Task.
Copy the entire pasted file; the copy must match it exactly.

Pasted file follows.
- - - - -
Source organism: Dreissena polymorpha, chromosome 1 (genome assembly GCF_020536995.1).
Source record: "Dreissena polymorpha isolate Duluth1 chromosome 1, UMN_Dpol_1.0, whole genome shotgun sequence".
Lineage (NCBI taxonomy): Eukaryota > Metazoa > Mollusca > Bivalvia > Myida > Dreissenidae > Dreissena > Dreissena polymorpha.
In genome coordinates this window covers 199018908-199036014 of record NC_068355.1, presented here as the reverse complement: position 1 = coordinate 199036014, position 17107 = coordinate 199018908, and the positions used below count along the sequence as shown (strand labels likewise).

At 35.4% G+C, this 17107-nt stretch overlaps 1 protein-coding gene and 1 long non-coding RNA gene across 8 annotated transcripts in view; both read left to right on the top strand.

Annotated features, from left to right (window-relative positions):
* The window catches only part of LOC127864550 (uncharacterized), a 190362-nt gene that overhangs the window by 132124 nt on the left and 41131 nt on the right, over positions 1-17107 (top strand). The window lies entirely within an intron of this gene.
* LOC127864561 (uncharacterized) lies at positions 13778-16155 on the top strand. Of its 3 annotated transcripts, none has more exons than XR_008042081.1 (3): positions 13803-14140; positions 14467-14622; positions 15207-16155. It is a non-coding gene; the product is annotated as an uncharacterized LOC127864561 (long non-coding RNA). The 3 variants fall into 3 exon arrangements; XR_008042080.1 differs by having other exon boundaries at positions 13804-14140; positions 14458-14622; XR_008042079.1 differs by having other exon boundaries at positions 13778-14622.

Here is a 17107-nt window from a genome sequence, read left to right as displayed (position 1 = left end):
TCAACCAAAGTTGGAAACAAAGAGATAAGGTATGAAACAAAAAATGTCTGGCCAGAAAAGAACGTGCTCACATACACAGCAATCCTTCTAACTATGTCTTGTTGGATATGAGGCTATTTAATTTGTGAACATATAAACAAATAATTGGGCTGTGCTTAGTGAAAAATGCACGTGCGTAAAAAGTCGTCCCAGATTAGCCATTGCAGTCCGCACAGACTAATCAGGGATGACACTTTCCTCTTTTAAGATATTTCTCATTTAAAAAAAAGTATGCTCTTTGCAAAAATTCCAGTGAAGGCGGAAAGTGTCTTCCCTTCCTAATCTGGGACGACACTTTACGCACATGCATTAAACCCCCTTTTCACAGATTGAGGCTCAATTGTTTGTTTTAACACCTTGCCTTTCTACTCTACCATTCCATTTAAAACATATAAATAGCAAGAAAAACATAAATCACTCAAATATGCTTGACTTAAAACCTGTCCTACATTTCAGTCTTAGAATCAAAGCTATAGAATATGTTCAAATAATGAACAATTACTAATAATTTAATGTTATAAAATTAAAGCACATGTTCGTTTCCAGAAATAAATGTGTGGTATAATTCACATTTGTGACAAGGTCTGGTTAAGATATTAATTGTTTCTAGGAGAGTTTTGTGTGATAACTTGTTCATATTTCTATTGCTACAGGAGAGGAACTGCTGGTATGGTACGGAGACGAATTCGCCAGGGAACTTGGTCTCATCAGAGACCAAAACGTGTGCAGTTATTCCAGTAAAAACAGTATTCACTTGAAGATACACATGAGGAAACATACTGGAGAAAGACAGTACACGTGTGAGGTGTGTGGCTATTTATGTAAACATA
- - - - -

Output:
Source organism: Dreissena polymorpha, chromosome 1 (genome assembly GCF_020536995.1).
Source record: "Dreissena polymorpha isolate Duluth1 chromosome 1, UMN_Dpol_1.0, whole genome shotgun sequence".
Lineage (NCBI taxonomy): Eukaryota > Metazoa > Mollusca > Bivalvia > Myida > Dreissenidae > Dreissena > Dreissena polymorpha.
In genome coordinates this window covers 199018908-199036014 of record NC_068355.1, presented here as the reverse complement: position 1 = coordinate 199036014, position 17107 = coordinate 199018908, and the positions used below count along the sequence as shown (strand labels likewise).

At 35.4% G+C, this 17107-nt stretch overlaps 1 protein-coding gene and 1 long non-coding RNA gene across 8 annotated transcripts in view; both read left to right on the top strand.

Annotated features, from left to right (window-relative positions):
* The window catches only part of LOC127864550 (uncharacterized), a 190362-nt gene that overhangs the window by 132124 nt on the left and 41131 nt on the right, over positions 1-17107 (top strand). The window lies entirely within an intron of this gene.
* LOC127864561 (uncharacterized) lies at positions 13778-16155 on the top strand. Of its 3 annotated transcripts, none has more exons than XR_008042081.1 (3): positions 13803-14140; positions 14467-14622; positions 15207-16155. It is a non-coding gene; the product is annotated as an uncharacterized LOC127864561 (long non-coding RNA). The 3 variants fall into 3 exon arrangements; XR_008042080.1 differs by having other exon boundaries at positions 13804-14140; positions 14458-14622; XR_008042079.1 differs by having other exon boundaries at positions 13778-14622.

Here is a 17107-nt window from a genome sequence, read left to right as displayed (position 1 = left end):
TCAACCAAAGTTGGAAACAAAGAGATAAGGTATGAAACAAAAAATGTCTGGCCAGAAAAGAACGTGCTCACATACACAGCAATCCTTCTAACTATGTCTTGTTGGATATGAGGCTATTTAATTTGTGAACATATAAACAAATAATTGGGCTGTGCTTAGTGAAAAATGCACGTGCGTAAAAAGTCGTCCCAGATTAGCCATTGCAGTCCGCACAGACTAATCAGGGATGACACTTTCCTCTTTTAAGATATTTCTCATTTAAAAAAAAGTATGCTCTTTGCAAAAATTCCAGTGAAGGCGGAAAGTGTCTTCCCTTCCTAATCTGGGACGACACTTTACGCACATGCATTAAACCCCCTTTTCACAGATTGAGGCTCAATTGTTTGTTTTAACACCTTGCCTTTCTACTCTACCATTCCATTTAAAACATATAAATAGCAAGAAAAACATAAATCACTCAAATATGCTTGACTTAAAACCTGTCCTACATTTCAGTCTTAGAATCAAAGCTATAGAATATGTTCAAATAATGAACAATTACTAATAATTTAATGTTATAAAATTAAAGCACATGTTCGTTTCCAGAAATAAATGTGTGGTATAATTCACATTTGTGACAAGGTCTGGTTAAGATATTAATTGTTTCTAGGAGAGTTTTGTGTGATAACTTGTTCATATTTCTATTGCTACAGGAGAGGAACTGCTGGTATGGTACGGAGACGAATTCGCCAGGGAACTTGGTCTCATCAGAGACCAAAACGTGTGCAGTTATTCCAGTAAAAACAGTATTCACTTGAAGATACACATGAGGAAACATACTGGAGAAAGACAGTACACGTGTGAGGTGTGTGGCTATTTATGTAAACATA